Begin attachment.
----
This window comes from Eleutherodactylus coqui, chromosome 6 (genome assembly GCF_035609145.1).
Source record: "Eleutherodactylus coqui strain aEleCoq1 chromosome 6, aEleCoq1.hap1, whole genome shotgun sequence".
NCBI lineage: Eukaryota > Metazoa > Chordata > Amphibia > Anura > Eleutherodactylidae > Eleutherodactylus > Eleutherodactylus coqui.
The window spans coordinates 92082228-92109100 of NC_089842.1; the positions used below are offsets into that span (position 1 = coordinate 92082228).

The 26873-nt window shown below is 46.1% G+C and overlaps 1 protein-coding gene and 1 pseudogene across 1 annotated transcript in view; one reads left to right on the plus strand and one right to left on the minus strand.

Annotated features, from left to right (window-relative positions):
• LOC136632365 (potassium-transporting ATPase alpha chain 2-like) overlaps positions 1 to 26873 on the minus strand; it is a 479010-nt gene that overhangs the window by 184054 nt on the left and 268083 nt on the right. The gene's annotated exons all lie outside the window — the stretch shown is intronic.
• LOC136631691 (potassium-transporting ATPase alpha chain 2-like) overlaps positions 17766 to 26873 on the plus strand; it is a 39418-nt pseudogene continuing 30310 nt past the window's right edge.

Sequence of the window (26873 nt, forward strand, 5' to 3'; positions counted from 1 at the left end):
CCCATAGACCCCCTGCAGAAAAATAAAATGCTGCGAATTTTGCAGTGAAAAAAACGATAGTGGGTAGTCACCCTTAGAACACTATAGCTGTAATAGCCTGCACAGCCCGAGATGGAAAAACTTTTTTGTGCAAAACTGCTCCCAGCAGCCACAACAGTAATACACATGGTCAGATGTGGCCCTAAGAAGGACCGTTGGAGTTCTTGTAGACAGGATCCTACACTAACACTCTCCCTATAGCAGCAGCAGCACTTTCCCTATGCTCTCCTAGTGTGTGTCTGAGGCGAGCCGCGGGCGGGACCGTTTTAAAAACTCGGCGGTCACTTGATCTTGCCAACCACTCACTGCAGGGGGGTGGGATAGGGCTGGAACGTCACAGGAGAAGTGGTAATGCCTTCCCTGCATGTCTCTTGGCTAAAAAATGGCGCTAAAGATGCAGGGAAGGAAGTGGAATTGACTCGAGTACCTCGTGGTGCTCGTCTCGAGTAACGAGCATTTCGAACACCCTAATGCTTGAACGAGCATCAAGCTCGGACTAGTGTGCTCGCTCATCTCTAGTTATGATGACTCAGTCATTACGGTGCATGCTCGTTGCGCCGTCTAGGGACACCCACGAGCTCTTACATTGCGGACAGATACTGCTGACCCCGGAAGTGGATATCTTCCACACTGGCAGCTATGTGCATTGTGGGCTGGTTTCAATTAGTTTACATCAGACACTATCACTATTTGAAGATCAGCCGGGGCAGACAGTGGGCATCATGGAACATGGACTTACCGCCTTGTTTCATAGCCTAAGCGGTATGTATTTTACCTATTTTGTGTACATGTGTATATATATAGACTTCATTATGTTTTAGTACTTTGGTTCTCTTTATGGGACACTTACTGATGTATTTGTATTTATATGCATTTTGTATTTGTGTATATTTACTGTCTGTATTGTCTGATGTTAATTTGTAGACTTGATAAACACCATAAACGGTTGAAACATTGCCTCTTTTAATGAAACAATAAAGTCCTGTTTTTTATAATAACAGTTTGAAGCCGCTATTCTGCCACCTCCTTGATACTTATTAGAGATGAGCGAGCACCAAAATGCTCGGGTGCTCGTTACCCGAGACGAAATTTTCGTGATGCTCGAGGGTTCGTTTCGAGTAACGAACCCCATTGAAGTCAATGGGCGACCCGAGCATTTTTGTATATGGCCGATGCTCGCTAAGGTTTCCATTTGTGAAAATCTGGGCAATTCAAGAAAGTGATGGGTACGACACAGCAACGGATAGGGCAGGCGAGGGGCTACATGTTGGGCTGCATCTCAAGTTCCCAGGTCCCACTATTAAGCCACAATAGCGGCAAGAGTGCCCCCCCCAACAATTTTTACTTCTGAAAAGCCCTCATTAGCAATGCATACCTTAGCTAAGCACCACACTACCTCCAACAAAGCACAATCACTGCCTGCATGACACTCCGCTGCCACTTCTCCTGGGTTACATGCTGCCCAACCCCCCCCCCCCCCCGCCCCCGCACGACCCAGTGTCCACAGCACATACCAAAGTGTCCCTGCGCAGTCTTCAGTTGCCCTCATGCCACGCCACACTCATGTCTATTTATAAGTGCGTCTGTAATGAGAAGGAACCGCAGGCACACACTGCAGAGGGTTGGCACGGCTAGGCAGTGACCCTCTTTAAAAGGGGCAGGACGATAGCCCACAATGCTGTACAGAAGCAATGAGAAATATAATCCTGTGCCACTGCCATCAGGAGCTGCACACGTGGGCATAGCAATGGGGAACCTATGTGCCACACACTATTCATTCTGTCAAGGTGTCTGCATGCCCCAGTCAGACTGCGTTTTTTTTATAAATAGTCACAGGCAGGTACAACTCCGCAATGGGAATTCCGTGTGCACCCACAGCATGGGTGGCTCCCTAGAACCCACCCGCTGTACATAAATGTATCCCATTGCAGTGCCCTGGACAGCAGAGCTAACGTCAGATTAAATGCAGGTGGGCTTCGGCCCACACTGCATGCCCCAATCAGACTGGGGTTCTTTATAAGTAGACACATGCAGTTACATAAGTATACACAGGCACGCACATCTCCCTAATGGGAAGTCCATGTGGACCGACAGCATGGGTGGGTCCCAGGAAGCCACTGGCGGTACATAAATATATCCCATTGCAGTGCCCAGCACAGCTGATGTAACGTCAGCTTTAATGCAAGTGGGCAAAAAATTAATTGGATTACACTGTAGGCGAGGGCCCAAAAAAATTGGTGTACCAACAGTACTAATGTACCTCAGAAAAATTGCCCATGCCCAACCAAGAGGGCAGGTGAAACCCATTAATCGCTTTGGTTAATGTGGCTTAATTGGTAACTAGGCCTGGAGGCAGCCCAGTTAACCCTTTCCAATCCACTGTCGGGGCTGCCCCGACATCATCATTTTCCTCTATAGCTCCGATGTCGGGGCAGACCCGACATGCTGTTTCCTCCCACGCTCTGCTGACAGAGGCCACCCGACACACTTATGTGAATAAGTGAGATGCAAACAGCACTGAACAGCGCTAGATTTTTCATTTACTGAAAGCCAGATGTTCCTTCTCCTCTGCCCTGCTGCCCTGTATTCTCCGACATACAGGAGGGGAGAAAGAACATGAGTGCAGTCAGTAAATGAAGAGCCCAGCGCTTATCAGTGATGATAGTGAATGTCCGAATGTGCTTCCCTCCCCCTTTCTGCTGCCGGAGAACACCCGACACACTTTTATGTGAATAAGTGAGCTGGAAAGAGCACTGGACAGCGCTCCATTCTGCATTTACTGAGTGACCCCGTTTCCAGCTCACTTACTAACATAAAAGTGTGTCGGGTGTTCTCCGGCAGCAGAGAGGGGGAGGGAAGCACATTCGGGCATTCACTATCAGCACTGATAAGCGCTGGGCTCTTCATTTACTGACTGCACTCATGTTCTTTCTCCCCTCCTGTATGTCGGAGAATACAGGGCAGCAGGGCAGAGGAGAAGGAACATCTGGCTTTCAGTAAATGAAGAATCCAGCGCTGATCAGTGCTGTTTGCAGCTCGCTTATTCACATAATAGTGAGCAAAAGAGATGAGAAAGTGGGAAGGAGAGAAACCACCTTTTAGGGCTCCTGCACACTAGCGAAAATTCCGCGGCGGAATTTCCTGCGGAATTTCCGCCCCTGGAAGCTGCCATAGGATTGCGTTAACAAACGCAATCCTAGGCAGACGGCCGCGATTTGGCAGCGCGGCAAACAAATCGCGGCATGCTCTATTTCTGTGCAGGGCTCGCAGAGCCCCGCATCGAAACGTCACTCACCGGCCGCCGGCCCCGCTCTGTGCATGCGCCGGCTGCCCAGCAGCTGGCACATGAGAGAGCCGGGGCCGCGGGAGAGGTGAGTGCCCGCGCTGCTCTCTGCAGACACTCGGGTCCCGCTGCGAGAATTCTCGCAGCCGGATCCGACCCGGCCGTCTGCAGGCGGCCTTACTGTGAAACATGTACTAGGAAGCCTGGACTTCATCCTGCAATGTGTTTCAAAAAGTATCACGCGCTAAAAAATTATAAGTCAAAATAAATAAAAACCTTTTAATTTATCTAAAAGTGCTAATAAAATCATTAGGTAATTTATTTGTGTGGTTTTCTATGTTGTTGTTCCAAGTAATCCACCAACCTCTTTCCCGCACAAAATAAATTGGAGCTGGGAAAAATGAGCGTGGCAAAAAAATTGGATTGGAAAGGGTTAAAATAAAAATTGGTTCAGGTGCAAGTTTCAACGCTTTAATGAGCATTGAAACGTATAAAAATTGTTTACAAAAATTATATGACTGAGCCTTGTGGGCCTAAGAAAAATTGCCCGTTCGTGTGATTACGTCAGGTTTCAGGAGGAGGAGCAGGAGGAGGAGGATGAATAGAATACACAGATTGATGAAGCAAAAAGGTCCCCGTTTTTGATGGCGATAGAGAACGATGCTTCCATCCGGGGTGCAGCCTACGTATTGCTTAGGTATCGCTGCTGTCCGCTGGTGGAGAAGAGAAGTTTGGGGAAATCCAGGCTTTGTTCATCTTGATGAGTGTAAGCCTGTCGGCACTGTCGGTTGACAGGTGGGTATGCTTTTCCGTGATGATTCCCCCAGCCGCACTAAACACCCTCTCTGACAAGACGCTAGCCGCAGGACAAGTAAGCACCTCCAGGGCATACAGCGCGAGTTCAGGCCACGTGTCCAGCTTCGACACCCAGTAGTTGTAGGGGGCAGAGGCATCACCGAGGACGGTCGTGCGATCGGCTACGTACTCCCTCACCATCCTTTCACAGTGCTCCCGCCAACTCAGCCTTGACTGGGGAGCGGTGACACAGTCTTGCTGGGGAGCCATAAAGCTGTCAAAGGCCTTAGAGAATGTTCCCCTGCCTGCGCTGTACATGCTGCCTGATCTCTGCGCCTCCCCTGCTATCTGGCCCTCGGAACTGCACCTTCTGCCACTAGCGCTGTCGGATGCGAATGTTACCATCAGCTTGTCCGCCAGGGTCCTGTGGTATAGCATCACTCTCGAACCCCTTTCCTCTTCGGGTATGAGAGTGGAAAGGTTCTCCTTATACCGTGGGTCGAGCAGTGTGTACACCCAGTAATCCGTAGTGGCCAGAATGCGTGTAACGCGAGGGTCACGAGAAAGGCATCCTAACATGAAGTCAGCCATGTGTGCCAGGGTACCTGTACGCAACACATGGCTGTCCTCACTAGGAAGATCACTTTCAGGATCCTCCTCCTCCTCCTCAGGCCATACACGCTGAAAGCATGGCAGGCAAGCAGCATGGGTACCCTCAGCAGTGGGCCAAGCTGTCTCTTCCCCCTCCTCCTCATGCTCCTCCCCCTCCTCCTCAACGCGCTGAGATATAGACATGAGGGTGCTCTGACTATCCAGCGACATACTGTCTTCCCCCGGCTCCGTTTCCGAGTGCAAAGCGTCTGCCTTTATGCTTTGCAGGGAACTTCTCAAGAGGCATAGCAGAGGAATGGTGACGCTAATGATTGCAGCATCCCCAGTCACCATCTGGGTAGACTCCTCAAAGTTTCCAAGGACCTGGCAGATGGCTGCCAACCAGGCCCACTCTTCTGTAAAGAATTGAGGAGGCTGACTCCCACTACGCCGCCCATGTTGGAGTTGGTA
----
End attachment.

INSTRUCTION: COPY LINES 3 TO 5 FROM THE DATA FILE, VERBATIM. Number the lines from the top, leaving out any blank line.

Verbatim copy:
NCBI lineage: Eukaryota > Metazoa > Chordata > Amphibia > Anura > Eleutherodactylidae > Eleutherodactylus > Eleutherodactylus coqui.
The window spans coordinates 92082228-92109100 of NC_089842.1; the positions used below are offsets into that span (position 1 = coordinate 92082228).

The 26873-nt window shown below is 46.1% G+C and overlaps 1 protein-coding gene and 1 pseudogene across 1 annotated transcript in view; one reads left to right on the plus strand and one right to left on the minus strand.